• Approval (after the 2019 national elections) of the strategic plan for the CEC operation for the next seven years (the strategic plan should set the goals, expected results, indicators to measure the results, evaluation parameters, resources needed to achieve the goals etc.);
  • approval of the annual work plans for the CEC’s specific operations based on the strategic plan;
  • making public the reports on progress made towards implementing both strategic and operational plans; 
  • internal and external audits of CEC operations, as well as needs and risk assessments.

Decentralization of the CEC:

  • development of proposals and assessments of the need for the establishment of regional branches of the CEC Secretariat to ensure its effective operations at the local level. The tasks of these branches may include, in particular, training of the lower-level election commissions, verification of information on alleged violations of the election laws (including information presented in the complaints lodged with the CEC), providing assistance to election commissions, analysis of the operations of the lower-level commissions related to preparations to the elections, as well as other tasks assigned by the CEC.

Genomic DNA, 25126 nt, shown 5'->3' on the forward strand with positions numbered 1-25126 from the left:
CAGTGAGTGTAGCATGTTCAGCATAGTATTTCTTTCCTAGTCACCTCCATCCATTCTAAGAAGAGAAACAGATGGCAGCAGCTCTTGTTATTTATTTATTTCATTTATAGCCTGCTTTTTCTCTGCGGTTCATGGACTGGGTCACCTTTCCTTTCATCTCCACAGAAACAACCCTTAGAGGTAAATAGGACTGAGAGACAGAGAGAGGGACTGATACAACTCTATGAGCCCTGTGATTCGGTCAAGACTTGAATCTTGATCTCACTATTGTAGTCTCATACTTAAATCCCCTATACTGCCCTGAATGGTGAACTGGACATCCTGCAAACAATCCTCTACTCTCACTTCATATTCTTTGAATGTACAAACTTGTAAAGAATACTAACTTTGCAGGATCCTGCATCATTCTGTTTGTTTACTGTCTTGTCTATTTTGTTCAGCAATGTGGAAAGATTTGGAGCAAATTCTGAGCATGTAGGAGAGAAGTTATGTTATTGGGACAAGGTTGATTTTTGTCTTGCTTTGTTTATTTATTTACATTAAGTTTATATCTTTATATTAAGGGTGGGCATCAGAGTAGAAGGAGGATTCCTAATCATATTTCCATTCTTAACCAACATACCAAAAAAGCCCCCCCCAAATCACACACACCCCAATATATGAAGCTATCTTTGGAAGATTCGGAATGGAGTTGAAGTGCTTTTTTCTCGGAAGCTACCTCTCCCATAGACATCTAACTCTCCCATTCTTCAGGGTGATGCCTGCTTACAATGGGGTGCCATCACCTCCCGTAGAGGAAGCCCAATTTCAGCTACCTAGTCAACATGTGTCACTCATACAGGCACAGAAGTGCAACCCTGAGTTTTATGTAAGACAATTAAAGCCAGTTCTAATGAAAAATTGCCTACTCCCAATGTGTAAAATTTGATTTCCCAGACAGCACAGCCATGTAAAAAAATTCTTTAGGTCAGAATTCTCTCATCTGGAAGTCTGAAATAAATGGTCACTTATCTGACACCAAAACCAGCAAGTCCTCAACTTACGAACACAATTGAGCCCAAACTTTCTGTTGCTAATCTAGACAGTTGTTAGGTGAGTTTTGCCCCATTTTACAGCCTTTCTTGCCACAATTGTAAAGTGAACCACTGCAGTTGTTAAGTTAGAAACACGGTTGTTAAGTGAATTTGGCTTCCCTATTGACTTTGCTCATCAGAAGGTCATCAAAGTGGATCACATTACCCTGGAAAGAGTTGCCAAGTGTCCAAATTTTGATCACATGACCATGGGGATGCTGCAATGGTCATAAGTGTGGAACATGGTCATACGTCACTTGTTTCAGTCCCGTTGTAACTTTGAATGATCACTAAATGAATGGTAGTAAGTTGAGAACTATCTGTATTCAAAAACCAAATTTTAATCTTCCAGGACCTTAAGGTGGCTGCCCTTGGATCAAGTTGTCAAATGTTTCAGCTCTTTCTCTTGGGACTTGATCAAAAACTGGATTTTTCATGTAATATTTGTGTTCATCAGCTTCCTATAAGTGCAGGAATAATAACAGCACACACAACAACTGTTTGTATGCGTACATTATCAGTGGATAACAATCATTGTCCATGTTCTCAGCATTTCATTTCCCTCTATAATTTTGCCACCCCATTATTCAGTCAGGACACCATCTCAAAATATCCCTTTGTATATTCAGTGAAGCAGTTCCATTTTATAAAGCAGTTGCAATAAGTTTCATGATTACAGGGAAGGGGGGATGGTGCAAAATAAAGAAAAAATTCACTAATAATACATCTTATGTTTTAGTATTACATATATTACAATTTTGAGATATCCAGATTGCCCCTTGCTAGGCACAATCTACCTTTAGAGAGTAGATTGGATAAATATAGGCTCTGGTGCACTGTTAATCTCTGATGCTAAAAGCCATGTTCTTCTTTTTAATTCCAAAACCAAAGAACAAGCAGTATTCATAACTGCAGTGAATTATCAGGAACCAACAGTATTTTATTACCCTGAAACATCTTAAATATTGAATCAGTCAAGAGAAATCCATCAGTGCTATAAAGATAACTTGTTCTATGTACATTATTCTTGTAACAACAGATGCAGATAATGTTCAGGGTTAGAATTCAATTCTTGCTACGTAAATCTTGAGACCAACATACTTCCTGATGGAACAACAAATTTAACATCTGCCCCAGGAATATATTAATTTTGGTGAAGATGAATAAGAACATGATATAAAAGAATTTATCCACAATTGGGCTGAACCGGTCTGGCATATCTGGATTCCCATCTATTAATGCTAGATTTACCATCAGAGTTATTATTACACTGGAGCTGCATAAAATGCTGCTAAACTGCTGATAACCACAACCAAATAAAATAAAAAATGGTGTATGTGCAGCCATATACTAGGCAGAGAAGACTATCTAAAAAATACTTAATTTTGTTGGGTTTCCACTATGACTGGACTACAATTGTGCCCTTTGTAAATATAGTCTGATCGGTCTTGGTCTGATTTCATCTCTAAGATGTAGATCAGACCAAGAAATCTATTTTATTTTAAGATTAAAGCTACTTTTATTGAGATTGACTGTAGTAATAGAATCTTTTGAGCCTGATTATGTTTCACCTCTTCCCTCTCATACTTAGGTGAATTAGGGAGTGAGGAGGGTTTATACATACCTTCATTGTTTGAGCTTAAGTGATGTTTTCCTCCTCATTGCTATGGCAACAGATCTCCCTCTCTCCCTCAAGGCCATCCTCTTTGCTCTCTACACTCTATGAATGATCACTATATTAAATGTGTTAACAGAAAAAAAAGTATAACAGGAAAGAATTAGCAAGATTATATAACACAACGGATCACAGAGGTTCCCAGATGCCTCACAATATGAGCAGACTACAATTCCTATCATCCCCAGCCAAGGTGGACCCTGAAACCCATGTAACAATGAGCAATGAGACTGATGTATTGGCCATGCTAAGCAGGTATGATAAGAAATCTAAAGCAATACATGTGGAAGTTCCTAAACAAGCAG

Improvement of electoral dispute resolution mechanisms:

  • Assuming a more active role in detecting violations of the election laws and their investigation (in particular, the CEC should verify information in the complaints it receives on the alleged violations, regardless whether a complaint complies with the formal requirements, provided that complaint contain factual data that can be verified); 
  • establishing an internal complaint management system, accessible via the CEC website.

Strengthening the CEC role in implementing the election law reforms:

  • monitoring the effectiveness of election law reform implementation;
  • conducting public consultations on the needs/opportunities/risks related to election law reform implementation;
  • Advocating for the needed reforms related to elections.


This publication was developed by the Civil Network OPORA, the Reanimation Package of Reforms (RPR) and the International Foundation for Electoral Systems (IFES) through support of the United States Agency for International Development (USAID) and with assistance of the European Union within the project “Enhancement of Reanimation Package of Reforms Coalition”. The opinions expressed herein are those of the authors and do not necessarily reflect the views of the USAID, the United States Government or the European Union.

© Civil Network OPORA 2006 - 2018